Prime Minister Boris Johnson will suspend Britain's parliament for more than a month before Brexit, enraging opponents and raising the stakes in the country's most serious political crisis in decades.
Cheered on by US President Donald Trump, Johnson launched his boldest move yet to take the country out of the European Union by October 31 with or without a divorce deal, by setting a new date for a state opening of parliament.
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Known as the Queen's Speech, the formal event will be held on October 14 and be preceded by a suspension of the House of Commons, meaning parliament will not sit between mid-September and mid-October.
The move, which had to be approved by Queen Elizabeth, limits the time opponents have to derail a disorderly Brexit, but also increases the chance that Johnson could face a vote of no-confidence in his government, and possibly an election.
Former UK finance minister Philip Hammond says moves to block no-deal Brexit will have to be next week
It also risks dragging the 93-year-old, politically neutral queen into the dispute. So incensed were leaders of the opposition parties by Johnson's plan that several have written to the monarch asking for a meeting to express their concern.
The queen acts on the advice of her Prime Minister and is not expected to take an active role herself. Her speech at the opening of parliament is written by the government, outlining its plans for legislation. Her office declined to comment.
"There will be ample time in parliament for MPs (members of parliament) to debate the EU, to debate Brexit and all the other issues, ample time," Johnson told reporters.
Asked if he was trying to block MPs from delaying Britain's EU departure, he replied: "That is completely untrue."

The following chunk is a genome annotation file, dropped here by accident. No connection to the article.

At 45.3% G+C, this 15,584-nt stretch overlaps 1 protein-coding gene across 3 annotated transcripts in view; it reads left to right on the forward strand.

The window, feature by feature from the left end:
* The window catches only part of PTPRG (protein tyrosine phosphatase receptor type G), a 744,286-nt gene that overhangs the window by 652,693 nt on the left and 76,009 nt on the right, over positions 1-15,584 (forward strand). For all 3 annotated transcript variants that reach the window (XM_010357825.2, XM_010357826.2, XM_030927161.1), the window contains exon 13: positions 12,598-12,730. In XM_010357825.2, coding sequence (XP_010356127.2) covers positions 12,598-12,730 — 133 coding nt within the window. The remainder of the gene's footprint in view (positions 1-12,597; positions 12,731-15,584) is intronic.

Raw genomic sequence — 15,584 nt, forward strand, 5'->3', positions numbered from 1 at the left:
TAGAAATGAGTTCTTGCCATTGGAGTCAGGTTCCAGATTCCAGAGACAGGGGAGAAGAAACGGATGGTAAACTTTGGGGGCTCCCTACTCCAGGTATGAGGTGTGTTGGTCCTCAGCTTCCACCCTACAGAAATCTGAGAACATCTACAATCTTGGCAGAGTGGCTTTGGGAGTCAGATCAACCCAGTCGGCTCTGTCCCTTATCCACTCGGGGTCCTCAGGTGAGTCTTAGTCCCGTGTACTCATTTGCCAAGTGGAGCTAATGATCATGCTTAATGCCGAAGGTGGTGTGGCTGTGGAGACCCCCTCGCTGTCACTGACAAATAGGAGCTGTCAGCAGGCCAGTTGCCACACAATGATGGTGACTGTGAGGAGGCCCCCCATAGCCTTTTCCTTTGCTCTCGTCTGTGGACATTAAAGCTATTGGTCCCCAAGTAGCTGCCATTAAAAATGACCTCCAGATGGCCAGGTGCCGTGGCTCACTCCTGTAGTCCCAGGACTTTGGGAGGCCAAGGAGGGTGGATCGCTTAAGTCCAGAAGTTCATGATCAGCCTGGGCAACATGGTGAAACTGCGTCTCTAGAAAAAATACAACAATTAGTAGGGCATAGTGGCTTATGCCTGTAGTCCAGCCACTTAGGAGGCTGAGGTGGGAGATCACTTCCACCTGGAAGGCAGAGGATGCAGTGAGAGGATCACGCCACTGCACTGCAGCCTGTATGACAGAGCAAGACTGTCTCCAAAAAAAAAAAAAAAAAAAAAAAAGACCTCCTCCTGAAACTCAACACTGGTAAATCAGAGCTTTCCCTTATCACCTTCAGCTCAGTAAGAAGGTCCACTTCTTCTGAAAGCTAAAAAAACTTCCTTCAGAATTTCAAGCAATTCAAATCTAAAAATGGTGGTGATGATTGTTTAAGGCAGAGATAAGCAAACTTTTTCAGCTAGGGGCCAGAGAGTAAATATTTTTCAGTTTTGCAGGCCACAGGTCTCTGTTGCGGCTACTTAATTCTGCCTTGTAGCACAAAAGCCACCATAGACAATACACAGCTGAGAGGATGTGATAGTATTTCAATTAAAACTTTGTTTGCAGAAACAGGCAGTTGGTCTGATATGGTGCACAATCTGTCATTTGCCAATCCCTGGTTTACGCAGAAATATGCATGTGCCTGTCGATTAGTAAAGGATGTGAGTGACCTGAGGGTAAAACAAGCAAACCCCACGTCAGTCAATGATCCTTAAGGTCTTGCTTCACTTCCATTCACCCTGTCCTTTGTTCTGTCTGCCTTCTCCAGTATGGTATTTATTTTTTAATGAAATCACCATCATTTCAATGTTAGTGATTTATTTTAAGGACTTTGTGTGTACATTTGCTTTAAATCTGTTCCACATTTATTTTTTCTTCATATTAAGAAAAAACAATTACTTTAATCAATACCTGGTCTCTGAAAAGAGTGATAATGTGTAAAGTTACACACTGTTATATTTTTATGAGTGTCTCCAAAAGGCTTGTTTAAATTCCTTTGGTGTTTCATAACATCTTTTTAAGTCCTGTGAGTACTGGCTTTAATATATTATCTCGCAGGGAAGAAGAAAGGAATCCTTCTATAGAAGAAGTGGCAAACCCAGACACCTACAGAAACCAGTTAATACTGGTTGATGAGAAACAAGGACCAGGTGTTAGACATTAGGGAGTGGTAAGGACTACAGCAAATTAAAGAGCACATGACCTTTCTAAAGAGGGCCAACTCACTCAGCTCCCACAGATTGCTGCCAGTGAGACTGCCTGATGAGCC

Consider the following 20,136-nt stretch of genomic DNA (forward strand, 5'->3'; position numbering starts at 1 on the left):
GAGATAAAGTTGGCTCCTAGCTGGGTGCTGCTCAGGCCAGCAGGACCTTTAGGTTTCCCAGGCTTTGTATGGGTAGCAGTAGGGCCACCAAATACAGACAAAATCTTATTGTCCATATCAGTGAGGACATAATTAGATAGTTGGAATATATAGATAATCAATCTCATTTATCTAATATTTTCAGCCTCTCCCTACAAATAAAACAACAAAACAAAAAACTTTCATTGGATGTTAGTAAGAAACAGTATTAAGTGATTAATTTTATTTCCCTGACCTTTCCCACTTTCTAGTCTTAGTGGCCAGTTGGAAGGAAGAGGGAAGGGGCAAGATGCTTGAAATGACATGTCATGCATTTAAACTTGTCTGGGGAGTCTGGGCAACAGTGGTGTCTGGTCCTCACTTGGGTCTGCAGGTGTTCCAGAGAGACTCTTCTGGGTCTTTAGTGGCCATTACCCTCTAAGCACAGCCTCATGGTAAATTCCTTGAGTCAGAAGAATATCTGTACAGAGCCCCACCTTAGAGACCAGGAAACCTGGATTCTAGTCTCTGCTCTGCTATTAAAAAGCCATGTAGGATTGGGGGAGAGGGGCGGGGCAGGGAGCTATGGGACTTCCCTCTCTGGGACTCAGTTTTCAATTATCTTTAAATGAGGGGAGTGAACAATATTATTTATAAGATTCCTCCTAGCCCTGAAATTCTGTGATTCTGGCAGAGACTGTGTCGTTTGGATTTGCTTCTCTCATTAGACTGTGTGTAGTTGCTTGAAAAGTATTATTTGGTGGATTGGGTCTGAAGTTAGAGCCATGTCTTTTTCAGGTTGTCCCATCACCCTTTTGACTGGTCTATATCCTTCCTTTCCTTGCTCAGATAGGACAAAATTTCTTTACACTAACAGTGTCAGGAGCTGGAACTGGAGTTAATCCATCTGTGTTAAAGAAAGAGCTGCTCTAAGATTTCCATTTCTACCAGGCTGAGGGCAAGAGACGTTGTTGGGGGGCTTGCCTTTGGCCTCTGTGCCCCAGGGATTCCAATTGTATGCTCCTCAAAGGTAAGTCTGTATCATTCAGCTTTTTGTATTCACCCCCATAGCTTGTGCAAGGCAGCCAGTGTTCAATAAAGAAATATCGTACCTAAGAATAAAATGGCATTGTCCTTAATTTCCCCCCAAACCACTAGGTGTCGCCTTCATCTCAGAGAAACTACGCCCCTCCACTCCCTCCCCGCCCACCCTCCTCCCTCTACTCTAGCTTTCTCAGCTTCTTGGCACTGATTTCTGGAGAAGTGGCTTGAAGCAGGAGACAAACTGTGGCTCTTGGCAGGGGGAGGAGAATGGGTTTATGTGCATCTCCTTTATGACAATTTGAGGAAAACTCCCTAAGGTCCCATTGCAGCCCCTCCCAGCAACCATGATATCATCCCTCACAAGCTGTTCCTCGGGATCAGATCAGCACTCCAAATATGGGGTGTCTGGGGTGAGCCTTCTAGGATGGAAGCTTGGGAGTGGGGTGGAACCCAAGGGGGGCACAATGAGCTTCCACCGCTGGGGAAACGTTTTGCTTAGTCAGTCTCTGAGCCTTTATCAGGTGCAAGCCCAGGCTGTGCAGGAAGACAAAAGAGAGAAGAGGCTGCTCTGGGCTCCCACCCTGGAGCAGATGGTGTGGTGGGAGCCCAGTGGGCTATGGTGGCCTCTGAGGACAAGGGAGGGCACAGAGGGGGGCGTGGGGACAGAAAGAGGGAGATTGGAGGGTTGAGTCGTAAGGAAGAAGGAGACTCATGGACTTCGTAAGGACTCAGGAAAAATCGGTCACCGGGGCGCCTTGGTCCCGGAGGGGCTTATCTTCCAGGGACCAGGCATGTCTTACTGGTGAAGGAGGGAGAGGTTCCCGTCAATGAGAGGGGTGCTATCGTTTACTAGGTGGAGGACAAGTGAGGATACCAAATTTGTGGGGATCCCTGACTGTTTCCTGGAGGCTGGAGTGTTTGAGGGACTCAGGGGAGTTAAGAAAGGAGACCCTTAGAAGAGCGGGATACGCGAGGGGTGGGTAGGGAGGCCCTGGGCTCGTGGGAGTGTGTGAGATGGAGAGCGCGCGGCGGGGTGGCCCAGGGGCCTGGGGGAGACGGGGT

While suspending parliament ahead of a Queen's Speech is the historical norm in Britain, the decision to limit parliamentary scrutiny weeks before the country's most contentious policy decision in decades prompted an immediate outcry.
"Make no mistake, this is a very British coup," John McDonnell, the second most powerful man in the opposition Labour Party, said. More than half a million people signed an online petition to object and the pound fell sharply.
The Church of England warned a chaotic Brexit would hurt the poor, the speaker of parliament said the move marked a "constitutional outrage" and a group of cross-party lawmakers sought a legal injunction.
But Johnson's gamble was welcomed by Brexiteers, including Trump, an early backer of Britain's departure from the EU, who said "Boris is exactly what the UK has been looking for, & will prove to be 'a great one!' Love UK."
A spokeswoman for the European Commission, when asked about the British suspension of parliament, said it was a matter for the UK to answer.
More than three years after the United Kingdom voted 52 percent to 48 percent to quit the European Union, it is still unclear on what terms - or indeed whether - the bloc's second largest economy will leave the club it joined in 1973.